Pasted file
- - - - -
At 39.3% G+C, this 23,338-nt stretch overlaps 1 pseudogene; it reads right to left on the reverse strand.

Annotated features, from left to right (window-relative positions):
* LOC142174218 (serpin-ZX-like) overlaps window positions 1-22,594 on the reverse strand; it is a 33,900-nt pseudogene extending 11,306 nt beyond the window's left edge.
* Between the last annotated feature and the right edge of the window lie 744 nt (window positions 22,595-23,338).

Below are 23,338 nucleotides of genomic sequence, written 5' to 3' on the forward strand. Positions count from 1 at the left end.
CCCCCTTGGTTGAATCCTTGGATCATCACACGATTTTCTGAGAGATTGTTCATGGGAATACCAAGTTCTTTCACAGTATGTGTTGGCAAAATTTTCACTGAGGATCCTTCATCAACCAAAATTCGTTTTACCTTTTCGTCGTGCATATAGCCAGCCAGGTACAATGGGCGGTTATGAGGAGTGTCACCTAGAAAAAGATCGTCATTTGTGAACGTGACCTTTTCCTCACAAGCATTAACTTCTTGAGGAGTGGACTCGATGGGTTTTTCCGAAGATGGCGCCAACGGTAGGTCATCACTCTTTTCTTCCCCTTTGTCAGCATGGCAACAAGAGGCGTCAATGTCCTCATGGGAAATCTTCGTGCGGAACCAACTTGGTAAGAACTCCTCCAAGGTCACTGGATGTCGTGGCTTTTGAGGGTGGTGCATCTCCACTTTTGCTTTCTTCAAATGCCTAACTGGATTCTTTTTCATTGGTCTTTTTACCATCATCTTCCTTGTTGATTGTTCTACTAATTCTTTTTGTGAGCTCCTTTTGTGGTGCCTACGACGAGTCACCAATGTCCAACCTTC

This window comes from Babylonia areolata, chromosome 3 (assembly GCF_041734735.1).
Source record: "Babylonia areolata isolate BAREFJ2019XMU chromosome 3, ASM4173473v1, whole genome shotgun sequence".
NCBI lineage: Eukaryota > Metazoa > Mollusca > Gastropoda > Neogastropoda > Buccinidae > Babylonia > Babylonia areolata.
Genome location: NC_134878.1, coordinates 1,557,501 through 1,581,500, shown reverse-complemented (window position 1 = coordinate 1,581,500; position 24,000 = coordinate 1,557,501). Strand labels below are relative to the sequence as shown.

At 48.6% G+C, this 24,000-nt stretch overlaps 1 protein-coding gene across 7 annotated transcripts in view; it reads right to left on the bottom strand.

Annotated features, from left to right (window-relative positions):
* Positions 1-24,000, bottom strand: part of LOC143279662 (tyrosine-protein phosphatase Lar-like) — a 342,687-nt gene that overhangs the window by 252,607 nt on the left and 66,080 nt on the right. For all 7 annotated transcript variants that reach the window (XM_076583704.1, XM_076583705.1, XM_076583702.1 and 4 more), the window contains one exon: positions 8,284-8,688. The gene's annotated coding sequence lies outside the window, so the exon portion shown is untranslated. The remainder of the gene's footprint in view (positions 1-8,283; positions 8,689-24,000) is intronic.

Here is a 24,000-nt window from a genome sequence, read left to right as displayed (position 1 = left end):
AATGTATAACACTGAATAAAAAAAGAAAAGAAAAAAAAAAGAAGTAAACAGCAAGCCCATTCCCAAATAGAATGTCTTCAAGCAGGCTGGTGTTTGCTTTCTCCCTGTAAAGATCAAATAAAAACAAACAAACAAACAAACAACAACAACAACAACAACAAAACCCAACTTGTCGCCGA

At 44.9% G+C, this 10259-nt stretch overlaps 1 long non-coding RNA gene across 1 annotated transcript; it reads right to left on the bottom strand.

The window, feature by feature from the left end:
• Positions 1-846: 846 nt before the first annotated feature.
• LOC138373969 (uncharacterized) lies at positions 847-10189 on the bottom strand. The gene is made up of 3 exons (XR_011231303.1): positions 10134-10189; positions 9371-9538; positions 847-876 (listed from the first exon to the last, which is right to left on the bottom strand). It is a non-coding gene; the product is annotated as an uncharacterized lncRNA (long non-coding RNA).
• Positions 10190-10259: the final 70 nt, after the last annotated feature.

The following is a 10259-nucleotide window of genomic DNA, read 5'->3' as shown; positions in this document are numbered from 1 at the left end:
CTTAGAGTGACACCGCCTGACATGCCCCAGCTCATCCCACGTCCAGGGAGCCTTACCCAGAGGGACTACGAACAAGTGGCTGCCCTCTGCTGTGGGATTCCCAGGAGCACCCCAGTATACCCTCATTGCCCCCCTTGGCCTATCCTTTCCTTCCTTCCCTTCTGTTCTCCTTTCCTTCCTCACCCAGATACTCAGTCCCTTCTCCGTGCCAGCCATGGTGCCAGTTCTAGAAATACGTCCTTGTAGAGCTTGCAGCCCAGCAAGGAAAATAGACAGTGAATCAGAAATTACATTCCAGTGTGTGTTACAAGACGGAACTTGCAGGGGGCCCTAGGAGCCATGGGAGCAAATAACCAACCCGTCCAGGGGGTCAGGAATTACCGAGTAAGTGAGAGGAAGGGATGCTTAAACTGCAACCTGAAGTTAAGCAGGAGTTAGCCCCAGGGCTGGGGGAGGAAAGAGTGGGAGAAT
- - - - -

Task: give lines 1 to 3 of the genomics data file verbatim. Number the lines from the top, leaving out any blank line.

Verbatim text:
At 39.3% G+C, this 23,338-nt stretch overlaps 1 pseudogene; it reads right to left on the reverse strand.

Annotated features, from left to right (window-relative positions):
* LOC142174218 (serpin-ZX-like) overlaps window positions 1-22,594 on the reverse strand; it is a 33,900-nt pseudogene extending 11,306 nt beyond the window's left edge.